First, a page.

SCARBOROUGH Football Club will be wound up at the end of the season, according to administrators dealing with its debts of around £2m.
Shareholders received letters from corporate rescue and recovery firm Begbies Traynor yesterday which said the club will not take part in competitive football next season.
Administrator Rob Sadler said in the letter he believes the deal to save the club by selling its McCain stadium for housing and moving to a new ground at Eastfield is unlikely to come off before the company voluntary arrangement expires on April 13..
Begbies Traynor now intends to petition for the club to be wound up.
News of the letters spread like wildfire among loyal fans a few hours before the side slumped to a 3-1 home defeat to Nuneaton.
Supporters' club chairman Stuart Canvin said: "They might have well have deducted three points from us today before kick off."
Boro now only have four matches left in the season to escape relegation from the Conference North to the Unibond League.
Fears have now been raised the club's fate may be sealed regardless of the results on the pitch if it cannot take part in any competitive football.
Boro fan and shareholder Neil Daniel, 28, who went to his first match is his pushchair, said the McCain loyal would be enormously sad and upset if the club closed for good.
He said: "The team is fighting relegation and now it seems that it doesn't matter what they do on the pitch. From what the letter says it seems that there won't be a club at all next season, even if they are relegated to the Unibond - as that is still competitive football."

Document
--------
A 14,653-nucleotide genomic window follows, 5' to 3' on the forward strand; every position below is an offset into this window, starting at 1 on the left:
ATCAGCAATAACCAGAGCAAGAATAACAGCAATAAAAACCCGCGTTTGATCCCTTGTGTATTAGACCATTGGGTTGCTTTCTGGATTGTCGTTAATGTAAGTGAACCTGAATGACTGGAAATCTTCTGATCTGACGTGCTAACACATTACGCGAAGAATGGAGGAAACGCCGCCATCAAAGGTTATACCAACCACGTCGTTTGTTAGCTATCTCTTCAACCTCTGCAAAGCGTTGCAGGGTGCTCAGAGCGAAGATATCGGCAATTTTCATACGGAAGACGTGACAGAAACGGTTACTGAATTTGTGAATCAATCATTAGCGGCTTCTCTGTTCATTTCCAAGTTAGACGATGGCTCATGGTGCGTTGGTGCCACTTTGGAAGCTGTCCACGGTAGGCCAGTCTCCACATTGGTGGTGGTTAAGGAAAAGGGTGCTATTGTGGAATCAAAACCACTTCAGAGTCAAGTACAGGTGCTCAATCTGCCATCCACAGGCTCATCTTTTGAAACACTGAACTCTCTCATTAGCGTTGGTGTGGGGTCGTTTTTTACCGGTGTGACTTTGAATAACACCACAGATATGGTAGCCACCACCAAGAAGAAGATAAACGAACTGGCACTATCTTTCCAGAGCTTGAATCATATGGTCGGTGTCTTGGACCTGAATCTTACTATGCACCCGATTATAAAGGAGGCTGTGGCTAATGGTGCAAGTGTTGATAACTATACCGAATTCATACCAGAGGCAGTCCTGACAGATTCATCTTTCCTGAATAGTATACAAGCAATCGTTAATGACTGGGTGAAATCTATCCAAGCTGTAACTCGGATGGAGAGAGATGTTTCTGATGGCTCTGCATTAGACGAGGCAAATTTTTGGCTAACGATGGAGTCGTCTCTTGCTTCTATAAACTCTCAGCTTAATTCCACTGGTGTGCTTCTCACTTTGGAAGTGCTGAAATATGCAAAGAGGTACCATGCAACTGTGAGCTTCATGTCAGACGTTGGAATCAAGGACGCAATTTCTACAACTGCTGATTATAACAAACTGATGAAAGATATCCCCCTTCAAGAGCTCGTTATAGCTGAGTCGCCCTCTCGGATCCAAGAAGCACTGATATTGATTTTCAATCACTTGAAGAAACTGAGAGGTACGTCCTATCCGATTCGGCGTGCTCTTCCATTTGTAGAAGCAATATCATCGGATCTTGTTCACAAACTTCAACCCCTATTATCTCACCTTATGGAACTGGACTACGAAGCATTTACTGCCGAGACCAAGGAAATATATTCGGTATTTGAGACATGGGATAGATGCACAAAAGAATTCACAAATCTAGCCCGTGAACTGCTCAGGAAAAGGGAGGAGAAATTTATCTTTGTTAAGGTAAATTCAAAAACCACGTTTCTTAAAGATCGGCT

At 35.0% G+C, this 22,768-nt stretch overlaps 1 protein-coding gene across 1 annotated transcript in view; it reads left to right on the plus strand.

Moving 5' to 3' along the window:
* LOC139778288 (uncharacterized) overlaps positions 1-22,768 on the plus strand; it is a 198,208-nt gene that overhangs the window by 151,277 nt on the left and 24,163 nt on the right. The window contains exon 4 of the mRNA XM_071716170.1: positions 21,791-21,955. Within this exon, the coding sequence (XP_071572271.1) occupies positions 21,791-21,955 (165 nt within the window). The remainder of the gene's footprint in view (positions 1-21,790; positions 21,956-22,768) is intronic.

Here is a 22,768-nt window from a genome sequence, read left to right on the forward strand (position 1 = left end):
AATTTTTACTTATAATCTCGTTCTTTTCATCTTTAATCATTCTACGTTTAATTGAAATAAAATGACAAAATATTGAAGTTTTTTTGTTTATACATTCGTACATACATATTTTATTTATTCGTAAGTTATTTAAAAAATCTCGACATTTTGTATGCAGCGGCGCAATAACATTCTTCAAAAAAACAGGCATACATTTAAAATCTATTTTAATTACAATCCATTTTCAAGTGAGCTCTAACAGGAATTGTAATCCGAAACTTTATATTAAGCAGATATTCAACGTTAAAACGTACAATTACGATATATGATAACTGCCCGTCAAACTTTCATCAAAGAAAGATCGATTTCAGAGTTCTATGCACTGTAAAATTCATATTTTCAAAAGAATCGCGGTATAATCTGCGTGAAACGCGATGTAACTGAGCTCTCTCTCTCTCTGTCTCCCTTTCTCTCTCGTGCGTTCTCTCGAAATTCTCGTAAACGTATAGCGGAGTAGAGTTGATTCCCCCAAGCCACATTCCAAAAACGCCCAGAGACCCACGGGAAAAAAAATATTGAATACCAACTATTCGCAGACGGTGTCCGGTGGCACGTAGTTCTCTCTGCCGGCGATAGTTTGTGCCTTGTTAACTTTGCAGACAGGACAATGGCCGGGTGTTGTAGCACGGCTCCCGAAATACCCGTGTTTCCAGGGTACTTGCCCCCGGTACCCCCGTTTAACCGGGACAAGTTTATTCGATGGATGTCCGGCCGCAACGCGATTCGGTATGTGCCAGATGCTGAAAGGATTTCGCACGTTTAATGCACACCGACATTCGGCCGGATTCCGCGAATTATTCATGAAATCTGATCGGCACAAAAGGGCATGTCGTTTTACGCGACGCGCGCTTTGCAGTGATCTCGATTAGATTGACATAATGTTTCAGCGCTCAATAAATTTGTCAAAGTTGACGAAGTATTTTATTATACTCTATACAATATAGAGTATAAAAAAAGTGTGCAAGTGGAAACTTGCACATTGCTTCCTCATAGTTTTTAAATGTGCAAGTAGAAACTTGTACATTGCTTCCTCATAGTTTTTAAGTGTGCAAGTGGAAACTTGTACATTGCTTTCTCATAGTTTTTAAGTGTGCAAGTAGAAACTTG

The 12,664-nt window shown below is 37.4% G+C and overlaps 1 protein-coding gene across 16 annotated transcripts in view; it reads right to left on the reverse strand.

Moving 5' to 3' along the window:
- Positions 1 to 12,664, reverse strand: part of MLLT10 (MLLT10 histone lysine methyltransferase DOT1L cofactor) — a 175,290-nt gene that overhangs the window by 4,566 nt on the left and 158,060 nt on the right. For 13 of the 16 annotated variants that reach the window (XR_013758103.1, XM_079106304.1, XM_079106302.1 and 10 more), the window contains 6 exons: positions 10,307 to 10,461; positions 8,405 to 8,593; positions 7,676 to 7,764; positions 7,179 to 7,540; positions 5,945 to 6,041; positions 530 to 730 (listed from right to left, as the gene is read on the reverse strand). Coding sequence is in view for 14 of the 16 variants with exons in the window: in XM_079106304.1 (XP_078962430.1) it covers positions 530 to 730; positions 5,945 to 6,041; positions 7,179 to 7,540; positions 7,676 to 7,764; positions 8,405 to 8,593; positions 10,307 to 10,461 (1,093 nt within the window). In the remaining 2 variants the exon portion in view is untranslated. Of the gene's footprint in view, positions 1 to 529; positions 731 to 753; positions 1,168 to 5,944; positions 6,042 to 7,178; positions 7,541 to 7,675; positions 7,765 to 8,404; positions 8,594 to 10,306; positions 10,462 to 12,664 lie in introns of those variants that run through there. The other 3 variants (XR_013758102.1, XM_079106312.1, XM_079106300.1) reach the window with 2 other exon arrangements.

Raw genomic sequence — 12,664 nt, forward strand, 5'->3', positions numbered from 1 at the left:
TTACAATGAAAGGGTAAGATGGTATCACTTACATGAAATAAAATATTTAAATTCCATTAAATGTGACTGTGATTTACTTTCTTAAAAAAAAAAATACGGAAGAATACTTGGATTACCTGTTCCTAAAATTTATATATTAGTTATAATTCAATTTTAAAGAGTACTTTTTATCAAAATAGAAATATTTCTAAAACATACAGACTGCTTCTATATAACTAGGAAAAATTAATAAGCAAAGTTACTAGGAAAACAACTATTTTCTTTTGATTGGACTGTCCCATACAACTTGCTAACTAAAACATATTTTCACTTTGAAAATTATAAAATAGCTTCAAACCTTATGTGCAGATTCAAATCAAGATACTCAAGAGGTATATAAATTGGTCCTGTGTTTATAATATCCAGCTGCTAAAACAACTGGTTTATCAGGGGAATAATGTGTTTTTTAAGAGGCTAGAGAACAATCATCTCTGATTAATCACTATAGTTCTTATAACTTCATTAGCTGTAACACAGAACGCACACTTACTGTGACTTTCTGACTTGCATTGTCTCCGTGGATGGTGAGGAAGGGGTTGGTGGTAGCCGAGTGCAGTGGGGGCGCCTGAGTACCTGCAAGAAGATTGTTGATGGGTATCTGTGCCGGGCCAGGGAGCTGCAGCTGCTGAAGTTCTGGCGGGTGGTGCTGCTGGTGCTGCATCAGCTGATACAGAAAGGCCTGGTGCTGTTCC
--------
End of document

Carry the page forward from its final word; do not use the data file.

Only weeks ago supporters had reason to celebrate after collected thousands of names from across the world on a petition calling on Scarborough Council to lift a covenant on the McCain Stadium sayingit could only be used as a sports ground, which blocked the Eastfield move.
The council then decided to life the covenant.
Boro sources have suggested the club could be set up under a different company name next season to allow football to continue, and that is only the Conference as an organisation which can ban them from playing, not the administrator.
The letter from Mr Sadler says: "It is now apparent that, despite the endeavours of all parties concerned with the stadium move from the company's present premises at Seamer Road, Scarborough, to the proposed new site at Eastfield, the contractual issues will not be resolved before the expiry of the arrangement.
"Whilst undoubted progress has been made by the company's directors towards the club's move having previously discussed this matter at length with the major creditors it is not the intention of the joint supervisors to seek a further extension to the arrangement's duration.
"Enclosed with this letter is a default certificate that has been issued in accordance with the terms of the arrangement on the basis that there is
no longer a reasonable likelihood of the purpose of the arrangement being achieved.
"The joint supervisors will now petition for the compulsory winding up of the company.
"Pursuant to rule 4.7 (10) of the insolvency rules 1986 the joint supervisors give notice of their intention to seek their appointment as joint liquidators of the company.
"Creditors should state any objections in writing, to the joint supervisors in the next 14 days.
"It is with much regret I must advise that the club will not now take part in competitive football from the 2007/2008 season.
"Creditors will be aware the company has been subject to various insolvency proceedings dating back to 1999 and concerns have been periodically expressed about the company's long term viability.
"I understand, however, that it is the company's directors' intention to have the club complete its remaining fixtures."